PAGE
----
Surgical Care for Inpatients

Definition of Surgical Care Improvement Project

The Surgical Care Improvement Project is designed to prevent the risk of wound infection after surgery. It can be reduced when hospital care providers administer the correct medicines at the right times during the day of their procedure.

Core Measures for Surgical Care Improvement Project

Core Measures indicate how many patients at Southeast Georgia Health System receive treatments commonly regarded as effective in preventing infections after surgery. We compare our scores to other facilities at the national and state level.

Surgical Care Improvement Project Indicators Camden average Brunswick average
Georgia average*
average* (10/13-09/14)
Number of records reviewed for these indicators during time period --- --- NA NA
Antibiotic given one hour before incision (measure retired Dec 2014) --- --- 99.0% 99.0%
Antibiotic selection (measure retired Dec 2014) --- --- 99.0% 99.0%
Antibiotic stopped within 24 hrs after surgery (measure retired Dec 2014) --- --- 98.0% 98.0%
Perioperative beta- blocker received (measure retired Dec 20140 --- --- 98.0% 98.0%
Deep Vein Thrombosis prevention treatment received within 24 hrs before or after surgery (measure retired Dec 2014) --- --- 99.0% 99.0%
Urinary catheter removed by post operative day two (measure retired Dec 2014) --- --- 98.0% 98.0%

* Georgia and US average percentages are delayed 6-7 months

Antibiotic Given One Hour Before Incision-This represents the percentage of surgical patients who received antibiotic drugs one hour before the first surgical incision. Antibiotics help prevent wound infections after surgery. When patients receive antibiotics more than one hour before surgery, or after surgery begins, the drugs are not as effective.

Antibiotic Selection-This is the percentage of patients who received appropriate antibiotic drugs before and after surgery. Specific antibiotics are used to treat or prevent various infections. The surgeon must determine which antibiotics are most appropriate for each patient's surgery.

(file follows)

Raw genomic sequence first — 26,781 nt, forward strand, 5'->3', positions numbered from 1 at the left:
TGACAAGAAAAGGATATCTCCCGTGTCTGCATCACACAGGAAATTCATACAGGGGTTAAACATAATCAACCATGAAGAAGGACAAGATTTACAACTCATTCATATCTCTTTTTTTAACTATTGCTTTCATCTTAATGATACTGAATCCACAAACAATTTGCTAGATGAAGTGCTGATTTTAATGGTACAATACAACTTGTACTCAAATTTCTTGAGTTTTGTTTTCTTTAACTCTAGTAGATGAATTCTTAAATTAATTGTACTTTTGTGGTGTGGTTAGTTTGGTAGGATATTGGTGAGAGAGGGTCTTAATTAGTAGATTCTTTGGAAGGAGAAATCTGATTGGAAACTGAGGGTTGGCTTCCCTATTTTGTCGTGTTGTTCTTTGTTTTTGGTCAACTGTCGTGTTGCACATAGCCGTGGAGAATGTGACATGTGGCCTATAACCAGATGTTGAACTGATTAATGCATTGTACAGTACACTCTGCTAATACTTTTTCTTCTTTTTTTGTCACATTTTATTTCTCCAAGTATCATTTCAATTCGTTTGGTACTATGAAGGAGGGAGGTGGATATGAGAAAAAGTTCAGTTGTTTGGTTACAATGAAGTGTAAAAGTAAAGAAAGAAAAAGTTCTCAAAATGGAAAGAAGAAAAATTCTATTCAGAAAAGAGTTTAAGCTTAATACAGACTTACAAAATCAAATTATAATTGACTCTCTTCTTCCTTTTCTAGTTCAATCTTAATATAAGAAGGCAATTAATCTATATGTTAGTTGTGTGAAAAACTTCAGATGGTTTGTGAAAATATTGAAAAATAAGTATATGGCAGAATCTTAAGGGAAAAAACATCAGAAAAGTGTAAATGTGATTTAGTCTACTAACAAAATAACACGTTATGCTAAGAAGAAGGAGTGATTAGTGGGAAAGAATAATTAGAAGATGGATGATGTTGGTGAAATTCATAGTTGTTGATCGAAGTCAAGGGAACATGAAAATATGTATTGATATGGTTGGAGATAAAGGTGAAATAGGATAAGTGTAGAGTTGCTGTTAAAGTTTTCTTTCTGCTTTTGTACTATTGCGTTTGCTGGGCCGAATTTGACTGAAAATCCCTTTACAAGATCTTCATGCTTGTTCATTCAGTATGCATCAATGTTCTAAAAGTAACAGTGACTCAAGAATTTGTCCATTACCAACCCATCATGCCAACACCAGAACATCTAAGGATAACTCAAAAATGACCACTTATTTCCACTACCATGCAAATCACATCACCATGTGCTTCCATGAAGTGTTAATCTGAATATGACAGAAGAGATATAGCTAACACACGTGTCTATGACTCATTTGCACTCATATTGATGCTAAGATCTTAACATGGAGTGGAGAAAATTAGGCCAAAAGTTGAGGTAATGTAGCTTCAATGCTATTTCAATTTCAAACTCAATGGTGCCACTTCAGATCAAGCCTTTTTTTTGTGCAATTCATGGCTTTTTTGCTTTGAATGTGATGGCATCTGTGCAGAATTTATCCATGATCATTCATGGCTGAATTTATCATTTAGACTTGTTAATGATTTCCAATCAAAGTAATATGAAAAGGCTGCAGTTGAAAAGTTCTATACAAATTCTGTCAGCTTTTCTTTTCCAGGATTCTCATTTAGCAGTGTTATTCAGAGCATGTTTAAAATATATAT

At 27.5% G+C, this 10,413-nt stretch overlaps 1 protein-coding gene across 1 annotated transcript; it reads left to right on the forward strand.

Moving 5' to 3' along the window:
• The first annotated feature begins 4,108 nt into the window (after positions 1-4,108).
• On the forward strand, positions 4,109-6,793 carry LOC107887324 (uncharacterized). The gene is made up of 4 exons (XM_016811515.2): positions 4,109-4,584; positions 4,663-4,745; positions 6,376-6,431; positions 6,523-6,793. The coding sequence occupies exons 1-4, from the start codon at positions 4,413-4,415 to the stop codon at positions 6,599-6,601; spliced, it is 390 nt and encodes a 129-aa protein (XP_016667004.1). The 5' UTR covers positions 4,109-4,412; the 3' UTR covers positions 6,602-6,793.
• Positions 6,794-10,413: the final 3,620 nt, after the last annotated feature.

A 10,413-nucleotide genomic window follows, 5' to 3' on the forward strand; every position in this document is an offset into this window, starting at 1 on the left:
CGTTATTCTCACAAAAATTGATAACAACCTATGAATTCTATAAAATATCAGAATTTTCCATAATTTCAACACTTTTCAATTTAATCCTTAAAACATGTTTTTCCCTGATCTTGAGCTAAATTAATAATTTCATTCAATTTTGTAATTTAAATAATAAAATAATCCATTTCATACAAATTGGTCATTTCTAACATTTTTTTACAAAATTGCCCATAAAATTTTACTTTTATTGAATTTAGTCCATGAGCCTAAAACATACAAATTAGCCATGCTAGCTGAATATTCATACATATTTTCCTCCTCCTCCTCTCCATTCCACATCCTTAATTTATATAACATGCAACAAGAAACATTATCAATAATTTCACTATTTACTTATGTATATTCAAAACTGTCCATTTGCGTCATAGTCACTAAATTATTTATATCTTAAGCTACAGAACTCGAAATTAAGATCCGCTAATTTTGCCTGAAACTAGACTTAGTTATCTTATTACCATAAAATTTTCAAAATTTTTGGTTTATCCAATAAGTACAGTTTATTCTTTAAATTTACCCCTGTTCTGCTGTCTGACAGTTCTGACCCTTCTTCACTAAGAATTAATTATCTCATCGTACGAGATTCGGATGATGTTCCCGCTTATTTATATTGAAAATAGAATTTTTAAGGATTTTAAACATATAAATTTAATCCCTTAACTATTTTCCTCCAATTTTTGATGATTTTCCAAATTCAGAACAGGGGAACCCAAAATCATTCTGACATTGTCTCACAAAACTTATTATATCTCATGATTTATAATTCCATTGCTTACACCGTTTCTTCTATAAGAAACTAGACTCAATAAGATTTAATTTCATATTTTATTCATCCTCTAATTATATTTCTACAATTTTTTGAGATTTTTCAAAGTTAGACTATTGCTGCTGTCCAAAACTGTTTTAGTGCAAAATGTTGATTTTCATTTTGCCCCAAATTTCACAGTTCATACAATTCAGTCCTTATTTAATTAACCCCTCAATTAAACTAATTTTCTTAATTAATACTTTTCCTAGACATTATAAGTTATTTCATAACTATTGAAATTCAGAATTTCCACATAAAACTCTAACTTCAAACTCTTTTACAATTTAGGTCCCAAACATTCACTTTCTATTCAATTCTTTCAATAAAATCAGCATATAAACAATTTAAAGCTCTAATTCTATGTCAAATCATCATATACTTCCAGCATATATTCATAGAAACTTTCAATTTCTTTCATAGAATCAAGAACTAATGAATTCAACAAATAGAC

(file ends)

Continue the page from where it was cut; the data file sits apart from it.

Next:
Antibiotics Stopped within 24 Hours-This is the percentage of patients who stopped receiving preventive antibiotics within 24 to 48 hours after surgery. Preventive antibiotics should begin within one hour before surgery. If there is no infection after surgery, the antibiotics can be stopped within one day, or two days for heart surgeries. Taking antibiotics when they are not needed can lead to harmful side effects or antibiotic-resistant bacteria.

Perioperative Beta Blocker Received-This is the percentage of patients who were on home medication of beta blocker and received their medicine within 24 hours before surgery. Patients who regularly take a beta blocker drug at home should take their beta blocker within 24 hours of their surgery. Beta blockers lower blood pressure by slowing the heart rate and opening blood vessels throughout the body.

Venous Thromboembolism (VTE) Prophylaxis Received-This refers to the number of patients for whom treatment to prevent venous thromboembolism was ordered and received. Venous thromboembolism occurs when a blood clot forms in the deep veins in the legs, travels to another part of the body, and blocks blood flow to vital organs such as the lungs. Treatment to prevent the formation of blood clots should be ordered for patients who do not have other clotting disorders.

Urinary Catheter Removed by Post Operative Day Two-This refers to the number of patients whose urinary catheter was placed in the operating room and removed by the end of post operative day two. The longer a catheter is in place, the greater the risk of the patient getting an urinary tract infection.